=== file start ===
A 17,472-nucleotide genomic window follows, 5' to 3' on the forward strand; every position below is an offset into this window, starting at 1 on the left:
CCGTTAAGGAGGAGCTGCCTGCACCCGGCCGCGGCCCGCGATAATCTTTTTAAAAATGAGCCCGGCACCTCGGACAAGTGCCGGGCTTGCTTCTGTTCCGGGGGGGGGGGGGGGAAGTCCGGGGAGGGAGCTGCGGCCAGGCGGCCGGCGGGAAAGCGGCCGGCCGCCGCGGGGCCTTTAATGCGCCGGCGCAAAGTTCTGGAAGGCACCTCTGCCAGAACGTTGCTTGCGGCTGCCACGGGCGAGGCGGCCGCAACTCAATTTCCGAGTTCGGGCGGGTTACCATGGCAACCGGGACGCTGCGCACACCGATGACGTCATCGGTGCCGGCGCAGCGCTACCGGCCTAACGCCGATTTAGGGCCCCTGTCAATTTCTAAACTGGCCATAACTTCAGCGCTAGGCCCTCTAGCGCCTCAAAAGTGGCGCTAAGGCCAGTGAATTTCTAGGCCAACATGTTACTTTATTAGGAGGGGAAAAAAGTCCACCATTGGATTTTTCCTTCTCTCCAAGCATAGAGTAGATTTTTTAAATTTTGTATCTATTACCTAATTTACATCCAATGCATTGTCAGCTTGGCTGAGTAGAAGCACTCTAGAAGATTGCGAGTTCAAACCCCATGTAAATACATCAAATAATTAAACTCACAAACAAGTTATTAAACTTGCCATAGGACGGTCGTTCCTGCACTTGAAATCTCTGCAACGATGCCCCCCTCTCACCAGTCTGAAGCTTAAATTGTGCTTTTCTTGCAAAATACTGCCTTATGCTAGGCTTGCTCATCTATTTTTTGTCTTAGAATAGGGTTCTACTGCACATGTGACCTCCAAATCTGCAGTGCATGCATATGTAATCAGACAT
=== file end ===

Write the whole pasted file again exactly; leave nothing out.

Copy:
A 17,472-nucleotide genomic window follows, 5' to 3' on the forward strand; every position below is an offset into this window, starting at 1 on the left:
CCGTTAAGGAGGAGCTGCCTGCACCCGGCCGCGGCCCGCGATAATCTTTTTAAAAATGAGCCCGGCACCTCGGACAAGTGCCGGGCTTGCTTCTGTTCCGGGGGGGGGGGGGGGAAGTCCGGGGAGGGAGCTGCGGCCAGGCGGCCGGCGGGAAAGCGGCCGGCCGCCGCGGGGCCTTTAATGCGCCGGCGCAAAGTTCTGGAAGGCACCTCTGCCAGAACGTTGCTTGCGGCTGCCACGGGCGAGGCGGCCGCAACTCAATTTCCGAGTTCGGGCGGGTTACCATGGCAACCGGGACGCTGCGCACACCGATGACGTCATCGGTGCCGGCGCAGCGCTACCGGCCTAACGCCGATTTAGGGCCCCTGTCAATTTCTAAACTGGCCATAACTTCAGCGCTAGGCCCTCTAGCGCCTCAAAAGTGGCGCTAAGGCCAGTGAATTTCTAGGCCAACATGTTACTTTATTAGGAGGGGAAAAAAGTCCACCATTGGATTTTTCCTTCTCTCCAAGCATAGAGTAGATTTTTTAAATTTTGTATCTATTACCTAATTTACATCCAATGCATTGTCAGCTTGGCTGAGTAGAAGCACTCTAGAAGATTGCGAGTTCAAACCCCATGTAAATACATCAAATAATTAAACTCACAAACAAGTTATTAAACTTGCCATAGGACGGTCGTTCCTGCACTTGAAATCTCTGCAACGATGCCCCCCTCTCACCAGTCTGAAGCTTAAATTGTGCTTTTCTTGCAAAATACTGCCTTATGCTAGGCTTGCTCATCTATTTTTTGTCTTAGAATAGGGTTCTACTGCACATGTGACCTCCAAATCTGCAGTGCATGCATATGTAATCAGACAT